Happy New Year! And here’s to a new entry to the blog – rather than an update from myself, this is a post written by Steve Scoles. Steve and I connected in Winnipeg this past summer at the Canada Summer Games – he was commentating for the mountain bike events I was competing in. And it was the craziest thing; to meet someone new, but so connected to the ski world I’d just stepped away from, in the midst of what felt like a completely different adventure. After talking more and learning Steve’s story, and how I had unknowingly inspired change in his life, through sharing stories of my own sporting endeavours, I really felt my heart smiling at how incredibly small and intertwined the world seems sometimes.
In any case, I feel truly privileged to have been part (albeit unknowingly) of Steve’s remarkable accomplishments and am continually inspired by him, and so many other people I know who are constantly striving to do better, and become better versions of themselves. I hope you enjoy this post, it may seem like a crazy story, but hey – if you let your mind believe… There is also a great summary of the facts behind Steve’s double poling progress and success near the end of the post.
How Jenn’s Broken Leg Three Years Ago Helped Me Win the Vasaloppet
Thanks to Jenn for letting me onto her blog to tell a story about how her blog helped me win Vasaloppet this year (the USA version of the Vasaloppet that is).
The story starts exactly three years ago this week when Jenn broke her leg before a ski race in Rossland. Remember this …
I had just started reading Jenn’s blog (after it was recommended to me by Pauline Nadlersmith) when the broken leg above happened. After seeing how Jenn was persevering under adversity, the next photograph really piqued my interest. Jenn was training almost exclusively on a ski-erg double pole machine during her recovery.
Now why did that pique my interest? Well. for two reasons. First, I was aware that ski-ergs (and rowing ergs) measured power output. Second, I have been an avid follower of cycling (and cycling training) for many years and saw how power-based training approaches had completely revolutionized cycling training. While ski-ergs do measure power, I wondered if using them would really transfer to double-pole power on snow. Like many skiers, I was skeptical that they would materially make you stronger at double-poling. (In fact, Canadian skier Devon Kershaw once tweeted that he would never use a double pole machine – strength training or real skiing was the way to improve double-poling – we’ll come back to this later.)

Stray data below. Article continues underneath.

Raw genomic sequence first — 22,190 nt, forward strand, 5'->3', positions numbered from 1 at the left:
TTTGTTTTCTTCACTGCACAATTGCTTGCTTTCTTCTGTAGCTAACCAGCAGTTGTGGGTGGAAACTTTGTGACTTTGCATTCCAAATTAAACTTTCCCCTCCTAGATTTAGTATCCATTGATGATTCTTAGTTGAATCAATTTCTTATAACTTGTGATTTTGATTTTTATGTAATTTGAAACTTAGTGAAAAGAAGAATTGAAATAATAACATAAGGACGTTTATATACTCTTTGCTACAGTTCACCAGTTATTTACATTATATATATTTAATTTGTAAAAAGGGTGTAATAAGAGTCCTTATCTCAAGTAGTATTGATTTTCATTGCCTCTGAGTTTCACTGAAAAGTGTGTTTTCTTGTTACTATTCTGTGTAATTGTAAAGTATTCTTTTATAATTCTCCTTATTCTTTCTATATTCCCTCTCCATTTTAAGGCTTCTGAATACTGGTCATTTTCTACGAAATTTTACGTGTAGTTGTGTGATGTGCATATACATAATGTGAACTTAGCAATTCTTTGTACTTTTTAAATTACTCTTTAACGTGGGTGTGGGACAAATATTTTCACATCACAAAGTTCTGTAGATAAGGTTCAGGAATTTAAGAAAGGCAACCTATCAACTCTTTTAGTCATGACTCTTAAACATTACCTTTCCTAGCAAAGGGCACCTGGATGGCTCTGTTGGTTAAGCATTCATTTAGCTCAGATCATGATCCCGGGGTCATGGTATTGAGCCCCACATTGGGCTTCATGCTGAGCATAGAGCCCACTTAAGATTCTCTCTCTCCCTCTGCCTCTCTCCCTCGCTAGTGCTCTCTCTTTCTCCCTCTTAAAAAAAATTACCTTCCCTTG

I knew Jenn was gunning for the Canada Winter Games that were just a couple of months later and remember thinking “Well, this will be an interesting test of the ski-ergs ability to train for skiing”.
While this question was in the back of my mind, I got busy with my own ski-racing (racing the big loppets in the mid-west US). Although double-poling was my strength, and something I did a lot of, I was barely above average at it. The USA Vasaloppet (held in Mora, Minnesota) that year was held on a lake due to low snow and in a small field I got my best result ever at 9th place. Not bad, but it was a smaller field than the previous year when I got 13th. This race has a lot of flat sections so double-poling was a key part of success in it.
As ski-racing season was drawing to a close, I turned my attention to getting caught up in my ski reading and checked out Jenn’s blog eager to see how her season went. Seeing the posting on Canada Games, I was keen to see how she did. Here was this test of the ski-erg that I was waiting for. The picture I then saw was quickly etched into my memory. The picture was the result of the qualifier for the classic sprint race in Prince George. (Important to note, Jenn had only been on real skis for a few weeks leading up to the games, but had otherwise been training on the ski-erg).
Take a moment to look at and absorb that time gap between first and second — Jenn had won the qualifier by more than 10 seconds! To put more perspective on that, the next 10 second gap included 10 athletes! An absolutely stunning result.
While there are a lot of factors at play in any race result, this was pretty decent evidence that ski-erg training would relate to on-snow double-pole power. My question had been answered – ski-erg training does work. Now, I had to try it for myself.
In another weird (and wonderful coincidence, the university gym near my house added two new ski-ergs a week before I saw this. (I found out a year later that, completely independent of me, a skier in my club knew the buyer for the gym and wrote them a letter suggesting they buy some of these machines!)
As part of this experiment of training on the ski-erg, I talked to a couple of top cycling/triathlon coach that I knew on how to use power in a training plan. Although I was aware of how cycling training was changing because of how power was providing instant feedback to athletes and coaches, I definitely had my eyes opened to how different cycling training was to traditional heart rate based cross-country ski training.